Table of contents:
Mozilla Firefox is a very modular browser it support active content like Java
lot of flexibility, but at the same time increases risks of losing your
privacy. Here we'll cover configuration options which help to reduce
environment. The trouble with them is that they can easily be used to
obtain your personal or private data
and send it back to the website.
Usually you can disable Java, for the most of the time, since
there aren't a lot of sites that
for navigation and other things.
Obiously the safest way would be to disable both, but
that will cause problems with browsing. So one of the reasonable
extension for Firefox (available at the Mozilla plugin's site).
Web Real-Time Communication (WebRTC) API can be used by malicious websites to make your browser leak the local IP addresses. To fix this:
- type about:config in the address bar
- when list opens search for media.peerconnection.enabled
- set value to false
ActiveX and plug-ins
ActiveX plugins (for an example adobe flash player, windows media video (wmv) player
and others) are actually full fledged programs, they can potentially do
anything they want with your computer. There are even reports of some
Firefox extensions being used as a deployment for a trojan programs.
The safest way would be to disable all of them completely. Sadly, yet
again, this might not be an option.
So the reasonable solution is to only allow the plugins you trust and
As a personal opinion I suggest to disable flash plugins, they
might be pretty, but the problem is there were multiple exploits found
in the flash player. Which would mean that in case your system is
unpatched, or there is an unknown vulnerability a simple flash banner
could potentially compromise your whole system.
Phishing checkers etc.
While the idea that browser checks site against online blacklists in-general
is good and welcome addition. The problem is that to do so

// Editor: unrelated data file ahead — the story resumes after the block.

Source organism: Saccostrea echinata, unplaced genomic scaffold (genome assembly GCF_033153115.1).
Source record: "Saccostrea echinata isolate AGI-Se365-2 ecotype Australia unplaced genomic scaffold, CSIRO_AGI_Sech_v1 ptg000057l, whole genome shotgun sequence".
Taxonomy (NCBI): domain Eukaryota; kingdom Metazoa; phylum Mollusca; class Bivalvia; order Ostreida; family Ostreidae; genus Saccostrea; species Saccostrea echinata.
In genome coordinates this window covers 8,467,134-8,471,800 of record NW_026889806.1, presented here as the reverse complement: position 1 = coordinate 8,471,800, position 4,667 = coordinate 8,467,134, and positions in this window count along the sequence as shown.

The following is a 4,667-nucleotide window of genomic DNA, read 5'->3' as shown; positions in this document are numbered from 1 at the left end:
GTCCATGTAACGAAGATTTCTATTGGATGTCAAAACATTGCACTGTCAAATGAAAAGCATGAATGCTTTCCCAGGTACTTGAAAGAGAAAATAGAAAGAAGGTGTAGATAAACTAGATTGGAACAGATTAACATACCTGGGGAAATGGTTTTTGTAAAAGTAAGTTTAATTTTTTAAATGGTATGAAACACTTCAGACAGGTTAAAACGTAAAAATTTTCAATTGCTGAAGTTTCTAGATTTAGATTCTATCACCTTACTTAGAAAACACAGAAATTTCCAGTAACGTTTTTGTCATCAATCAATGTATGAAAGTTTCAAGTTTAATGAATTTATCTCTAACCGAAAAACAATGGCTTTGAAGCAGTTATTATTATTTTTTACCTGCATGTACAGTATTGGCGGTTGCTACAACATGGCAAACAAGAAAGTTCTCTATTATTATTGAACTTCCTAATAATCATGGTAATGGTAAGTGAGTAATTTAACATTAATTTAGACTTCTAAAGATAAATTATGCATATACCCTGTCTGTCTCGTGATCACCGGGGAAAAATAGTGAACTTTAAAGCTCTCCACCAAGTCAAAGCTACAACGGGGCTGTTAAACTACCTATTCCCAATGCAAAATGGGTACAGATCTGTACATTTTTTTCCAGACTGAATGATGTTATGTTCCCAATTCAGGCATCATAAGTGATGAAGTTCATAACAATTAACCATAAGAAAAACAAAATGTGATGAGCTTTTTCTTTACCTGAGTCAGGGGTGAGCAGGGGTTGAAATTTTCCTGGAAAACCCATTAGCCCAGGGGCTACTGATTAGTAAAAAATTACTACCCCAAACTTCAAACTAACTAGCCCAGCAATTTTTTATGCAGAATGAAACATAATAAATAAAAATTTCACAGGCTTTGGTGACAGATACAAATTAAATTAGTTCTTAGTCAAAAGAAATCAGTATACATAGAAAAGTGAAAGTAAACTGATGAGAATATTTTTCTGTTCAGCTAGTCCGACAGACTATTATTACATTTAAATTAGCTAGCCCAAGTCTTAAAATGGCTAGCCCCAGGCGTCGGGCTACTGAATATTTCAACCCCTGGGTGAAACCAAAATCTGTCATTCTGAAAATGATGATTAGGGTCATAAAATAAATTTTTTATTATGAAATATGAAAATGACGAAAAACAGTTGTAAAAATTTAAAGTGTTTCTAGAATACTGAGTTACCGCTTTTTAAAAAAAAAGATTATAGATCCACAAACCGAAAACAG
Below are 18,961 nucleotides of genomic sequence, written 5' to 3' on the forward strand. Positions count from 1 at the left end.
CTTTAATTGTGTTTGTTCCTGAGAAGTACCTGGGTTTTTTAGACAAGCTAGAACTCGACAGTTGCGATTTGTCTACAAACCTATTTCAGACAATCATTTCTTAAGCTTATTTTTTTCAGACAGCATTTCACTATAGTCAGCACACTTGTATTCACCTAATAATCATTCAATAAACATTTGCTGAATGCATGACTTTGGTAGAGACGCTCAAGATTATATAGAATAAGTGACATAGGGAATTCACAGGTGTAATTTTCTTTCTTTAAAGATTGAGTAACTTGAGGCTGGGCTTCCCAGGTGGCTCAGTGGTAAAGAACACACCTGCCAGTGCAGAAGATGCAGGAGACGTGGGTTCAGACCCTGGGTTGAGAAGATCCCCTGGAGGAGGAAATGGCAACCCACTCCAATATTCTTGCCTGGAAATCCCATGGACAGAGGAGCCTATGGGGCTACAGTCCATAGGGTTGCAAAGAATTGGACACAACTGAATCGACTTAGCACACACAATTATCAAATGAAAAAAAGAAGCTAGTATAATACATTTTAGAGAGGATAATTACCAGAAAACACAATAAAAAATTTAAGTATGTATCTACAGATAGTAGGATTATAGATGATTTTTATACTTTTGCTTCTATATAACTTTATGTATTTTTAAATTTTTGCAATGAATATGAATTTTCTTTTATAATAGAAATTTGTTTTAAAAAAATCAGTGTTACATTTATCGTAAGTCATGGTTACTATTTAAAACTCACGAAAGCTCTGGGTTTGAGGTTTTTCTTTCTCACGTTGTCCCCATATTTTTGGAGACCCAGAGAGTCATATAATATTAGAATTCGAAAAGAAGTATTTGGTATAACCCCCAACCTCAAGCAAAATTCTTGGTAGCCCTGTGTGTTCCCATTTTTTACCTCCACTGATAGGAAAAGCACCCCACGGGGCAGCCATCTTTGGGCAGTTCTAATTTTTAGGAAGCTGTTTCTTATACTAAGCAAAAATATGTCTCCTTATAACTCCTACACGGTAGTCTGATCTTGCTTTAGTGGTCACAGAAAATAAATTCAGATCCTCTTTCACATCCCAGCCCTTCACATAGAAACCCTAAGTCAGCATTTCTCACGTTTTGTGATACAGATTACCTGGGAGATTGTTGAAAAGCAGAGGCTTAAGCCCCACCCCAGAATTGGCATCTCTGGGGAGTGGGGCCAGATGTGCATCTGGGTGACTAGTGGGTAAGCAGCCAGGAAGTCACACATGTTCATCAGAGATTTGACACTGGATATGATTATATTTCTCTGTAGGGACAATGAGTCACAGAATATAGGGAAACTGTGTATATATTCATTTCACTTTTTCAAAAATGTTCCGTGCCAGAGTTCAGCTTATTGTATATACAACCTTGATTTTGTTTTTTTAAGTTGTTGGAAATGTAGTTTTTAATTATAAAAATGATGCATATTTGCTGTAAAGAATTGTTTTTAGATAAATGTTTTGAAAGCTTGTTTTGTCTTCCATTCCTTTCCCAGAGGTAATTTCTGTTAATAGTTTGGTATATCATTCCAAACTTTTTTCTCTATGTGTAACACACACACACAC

browser needs to submit the page address you are viewing to the checker's site (hopefully nothing else).
Which is counterproductive if you want extra privacy. So it's a risk vs
risk, it's up to you to choose which you want - disable suspected attack site
and suspected forgery
site checks or not.
3rd party extensions
1. Google toolbar
Lets take a look at probably the most popular toolbar. While
the Google toolbar itself is fairly harmless, the problem with it is
that it submits the site addresses you visit to the Google. They are supposedly
using them to find new pages to index. But objectively that is a pretty
large security problem. So it's better to disable it if you have it
2. Firefox extensions
While Firefox has a marvelous extensions out there you have keep
in mind additional risks associated
with their usage. Main privacy problems with addons are:
- Might be storing your browsing history.
- In severe cases might be leaking it to some 3rd party.
- Installations might be purposely infected by viruses
programs - consider using only signed extensions.
- Particular addons are sending information to
3rd party sites.
Some examples - if you use popular AdBlock Plus program and manually add
some extra blocks then their addresses will be stored inside browser
and might be an unpleasant surprise later.
Conclusions and suggestions
It is possible to reconfigure Firefox
in a such way it leaves fairly minimal browsing traces on the user's
system. The problem with it is that a browser configured in a such way
is not very user friendly. Only solution to this in, my opinion, is to
use two browsers - one configured in a secure manner, other one
unsecure. So then by default you use the secure one, while switching to
unsecure one for sites that refuse to work otherwise.
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